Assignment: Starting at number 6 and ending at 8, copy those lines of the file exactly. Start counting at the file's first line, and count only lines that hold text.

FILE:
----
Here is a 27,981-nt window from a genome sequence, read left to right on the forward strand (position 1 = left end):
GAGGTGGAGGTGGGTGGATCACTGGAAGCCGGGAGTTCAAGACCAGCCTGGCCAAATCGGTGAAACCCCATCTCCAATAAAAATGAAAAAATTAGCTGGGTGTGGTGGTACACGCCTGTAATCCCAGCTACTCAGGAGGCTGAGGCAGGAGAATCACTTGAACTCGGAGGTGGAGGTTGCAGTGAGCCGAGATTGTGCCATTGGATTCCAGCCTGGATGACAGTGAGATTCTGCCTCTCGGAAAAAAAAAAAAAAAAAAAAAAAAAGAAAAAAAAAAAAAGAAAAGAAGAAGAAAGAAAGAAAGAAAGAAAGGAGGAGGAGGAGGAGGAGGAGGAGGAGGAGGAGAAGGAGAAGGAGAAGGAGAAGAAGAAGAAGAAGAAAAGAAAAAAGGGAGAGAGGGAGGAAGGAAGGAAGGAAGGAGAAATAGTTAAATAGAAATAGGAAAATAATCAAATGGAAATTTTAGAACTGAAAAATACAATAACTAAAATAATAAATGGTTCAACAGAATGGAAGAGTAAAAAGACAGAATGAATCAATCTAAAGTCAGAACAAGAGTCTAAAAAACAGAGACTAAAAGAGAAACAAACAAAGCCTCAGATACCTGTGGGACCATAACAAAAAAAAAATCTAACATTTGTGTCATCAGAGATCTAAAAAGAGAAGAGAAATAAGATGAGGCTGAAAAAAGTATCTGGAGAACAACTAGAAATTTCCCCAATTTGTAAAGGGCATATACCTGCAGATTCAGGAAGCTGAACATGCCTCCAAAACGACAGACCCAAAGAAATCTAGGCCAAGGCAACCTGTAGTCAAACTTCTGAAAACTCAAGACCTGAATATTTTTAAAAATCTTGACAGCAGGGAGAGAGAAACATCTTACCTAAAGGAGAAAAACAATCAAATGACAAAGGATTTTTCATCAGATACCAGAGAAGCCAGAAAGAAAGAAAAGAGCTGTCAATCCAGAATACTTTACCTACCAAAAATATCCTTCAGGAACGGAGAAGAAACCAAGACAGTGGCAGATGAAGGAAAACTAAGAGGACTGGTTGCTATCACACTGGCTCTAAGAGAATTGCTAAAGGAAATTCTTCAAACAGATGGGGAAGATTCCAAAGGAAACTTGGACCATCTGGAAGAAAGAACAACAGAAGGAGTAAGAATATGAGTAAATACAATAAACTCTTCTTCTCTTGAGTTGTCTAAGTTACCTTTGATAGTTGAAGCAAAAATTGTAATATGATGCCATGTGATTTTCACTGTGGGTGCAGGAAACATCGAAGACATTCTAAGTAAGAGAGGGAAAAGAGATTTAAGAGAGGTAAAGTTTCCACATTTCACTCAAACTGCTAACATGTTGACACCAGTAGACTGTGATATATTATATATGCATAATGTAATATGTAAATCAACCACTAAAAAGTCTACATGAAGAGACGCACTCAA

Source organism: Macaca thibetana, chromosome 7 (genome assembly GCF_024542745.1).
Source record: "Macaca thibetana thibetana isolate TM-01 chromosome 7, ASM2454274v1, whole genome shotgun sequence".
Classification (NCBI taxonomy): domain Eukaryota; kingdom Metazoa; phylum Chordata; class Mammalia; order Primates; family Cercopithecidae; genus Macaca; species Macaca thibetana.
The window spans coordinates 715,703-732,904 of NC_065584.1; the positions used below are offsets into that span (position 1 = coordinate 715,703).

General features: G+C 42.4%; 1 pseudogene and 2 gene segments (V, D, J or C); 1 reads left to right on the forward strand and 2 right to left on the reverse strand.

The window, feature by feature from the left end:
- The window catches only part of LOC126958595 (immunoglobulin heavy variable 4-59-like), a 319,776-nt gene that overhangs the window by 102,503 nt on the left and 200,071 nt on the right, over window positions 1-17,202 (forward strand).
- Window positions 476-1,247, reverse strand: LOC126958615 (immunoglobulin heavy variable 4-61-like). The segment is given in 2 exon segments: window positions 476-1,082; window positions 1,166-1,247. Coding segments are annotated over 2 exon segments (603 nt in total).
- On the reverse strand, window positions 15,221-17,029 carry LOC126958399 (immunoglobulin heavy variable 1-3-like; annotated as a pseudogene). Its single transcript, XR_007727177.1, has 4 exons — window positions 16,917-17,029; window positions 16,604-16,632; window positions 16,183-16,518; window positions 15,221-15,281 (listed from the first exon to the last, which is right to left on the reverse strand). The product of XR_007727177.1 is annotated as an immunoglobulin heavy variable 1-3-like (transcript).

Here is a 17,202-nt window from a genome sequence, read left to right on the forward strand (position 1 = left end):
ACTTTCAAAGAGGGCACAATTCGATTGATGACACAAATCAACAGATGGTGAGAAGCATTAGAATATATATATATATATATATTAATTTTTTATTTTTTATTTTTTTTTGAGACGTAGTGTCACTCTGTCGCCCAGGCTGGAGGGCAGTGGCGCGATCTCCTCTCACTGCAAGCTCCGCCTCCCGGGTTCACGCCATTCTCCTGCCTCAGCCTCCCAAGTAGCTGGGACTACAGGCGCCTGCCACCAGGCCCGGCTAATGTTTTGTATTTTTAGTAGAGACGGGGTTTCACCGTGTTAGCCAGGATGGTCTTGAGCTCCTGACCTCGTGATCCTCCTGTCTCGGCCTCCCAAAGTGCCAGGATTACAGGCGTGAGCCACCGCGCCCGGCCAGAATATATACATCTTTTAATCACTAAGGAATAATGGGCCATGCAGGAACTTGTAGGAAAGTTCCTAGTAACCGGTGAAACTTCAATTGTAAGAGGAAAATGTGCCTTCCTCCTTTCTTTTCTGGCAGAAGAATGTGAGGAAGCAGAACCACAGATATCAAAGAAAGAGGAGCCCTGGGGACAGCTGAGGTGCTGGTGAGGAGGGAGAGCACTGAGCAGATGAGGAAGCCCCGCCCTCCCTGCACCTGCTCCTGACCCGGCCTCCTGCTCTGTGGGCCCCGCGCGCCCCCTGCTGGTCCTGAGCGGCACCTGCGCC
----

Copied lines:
The window spans coordinates 715,703-732,904 of NC_065584.1; the positions used below are offsets into that span (position 1 = coordinate 715,703).

General features: G+C 42.4%; 1 pseudogene and 2 gene segments (V, D, J or C); 1 reads left to right on the forward strand and 2 right to left on the reverse strand.

The window, feature by feature from the left end: